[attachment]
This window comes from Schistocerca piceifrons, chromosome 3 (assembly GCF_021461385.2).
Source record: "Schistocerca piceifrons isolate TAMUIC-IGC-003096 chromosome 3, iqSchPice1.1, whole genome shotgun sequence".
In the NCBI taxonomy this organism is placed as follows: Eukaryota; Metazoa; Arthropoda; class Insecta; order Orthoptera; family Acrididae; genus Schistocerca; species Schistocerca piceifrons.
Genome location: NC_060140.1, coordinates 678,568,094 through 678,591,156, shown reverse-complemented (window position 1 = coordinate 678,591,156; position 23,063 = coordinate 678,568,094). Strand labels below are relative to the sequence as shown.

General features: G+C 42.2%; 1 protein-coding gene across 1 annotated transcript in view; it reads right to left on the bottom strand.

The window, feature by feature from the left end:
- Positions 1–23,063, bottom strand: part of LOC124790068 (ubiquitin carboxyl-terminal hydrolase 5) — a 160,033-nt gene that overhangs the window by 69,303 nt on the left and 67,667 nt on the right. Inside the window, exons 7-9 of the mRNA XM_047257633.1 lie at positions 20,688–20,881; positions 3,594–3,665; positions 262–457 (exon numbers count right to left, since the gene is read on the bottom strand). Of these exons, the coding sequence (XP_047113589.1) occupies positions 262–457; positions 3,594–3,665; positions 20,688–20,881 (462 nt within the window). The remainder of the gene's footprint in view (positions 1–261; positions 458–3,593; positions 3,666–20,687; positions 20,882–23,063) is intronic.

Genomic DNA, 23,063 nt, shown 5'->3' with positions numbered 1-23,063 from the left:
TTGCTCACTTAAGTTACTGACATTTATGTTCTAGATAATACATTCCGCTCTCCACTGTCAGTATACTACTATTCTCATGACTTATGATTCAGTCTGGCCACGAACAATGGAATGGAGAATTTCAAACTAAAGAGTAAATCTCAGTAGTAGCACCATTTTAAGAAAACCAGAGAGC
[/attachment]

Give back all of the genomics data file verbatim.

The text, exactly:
This window comes from Schistocerca piceifrons, chromosome 3 (assembly GCF_021461385.2).
Source record: "Schistocerca piceifrons isolate TAMUIC-IGC-003096 chromosome 3, iqSchPice1.1, whole genome shotgun sequence".
In the NCBI taxonomy this organism is placed as follows: Eukaryota; Metazoa; Arthropoda; class Insecta; order Orthoptera; family Acrididae; genus Schistocerca; species Schistocerca piceifrons.
Genome location: NC_060140.1, coordinates 678,568,094 through 678,591,156, shown reverse-complemented (window position 1 = coordinate 678,591,156; position 23,063 = coordinate 678,568,094). Strand labels below are relative to the sequence as shown.

General features: G+C 42.2%; 1 protein-coding gene across 1 annotated transcript in view; it reads right to left on the bottom strand.

The window, feature by feature from the left end:
- Positions 1–23,063, bottom strand: part of LOC124790068 (ubiquitin carboxyl-terminal hydrolase 5) — a 160,033-nt gene that overhangs the window by 69,303 nt on the left and 67,667 nt on the right. Inside the window, exons 7-9 of the mRNA XM_047257633.1 lie at positions 20,688–20,881; positions 3,594–3,665; positions 262–457 (exon numbers count right to left, since the gene is read on the bottom strand). Of these exons, the coding sequence (XP_047113589.1) occupies positions 262–457; positions 3,594–3,665; positions 20,688–20,881 (462 nt within the window). The remainder of the gene's footprint in view (positions 1–261; positions 458–3,593; positions 3,666–20,687; positions 20,882–23,063) is intronic.

Genomic DNA, 23,063 nt, shown 5'->3' with positions numbered 1-23,063 from the left:
TTGCTCACTTAAGTTACTGACATTTATGTTCTAGATAATACATTCCGCTCTCCACTGTCAGTATACTACTATTCTCATGACTTATGATTCAGTCTGGCCACGAACAATGGAATGGAGAATTTCAAACTAAAGAGTAAATCTCAGTAGTAGCACCATTTTAAGAAAACCAGAGAGC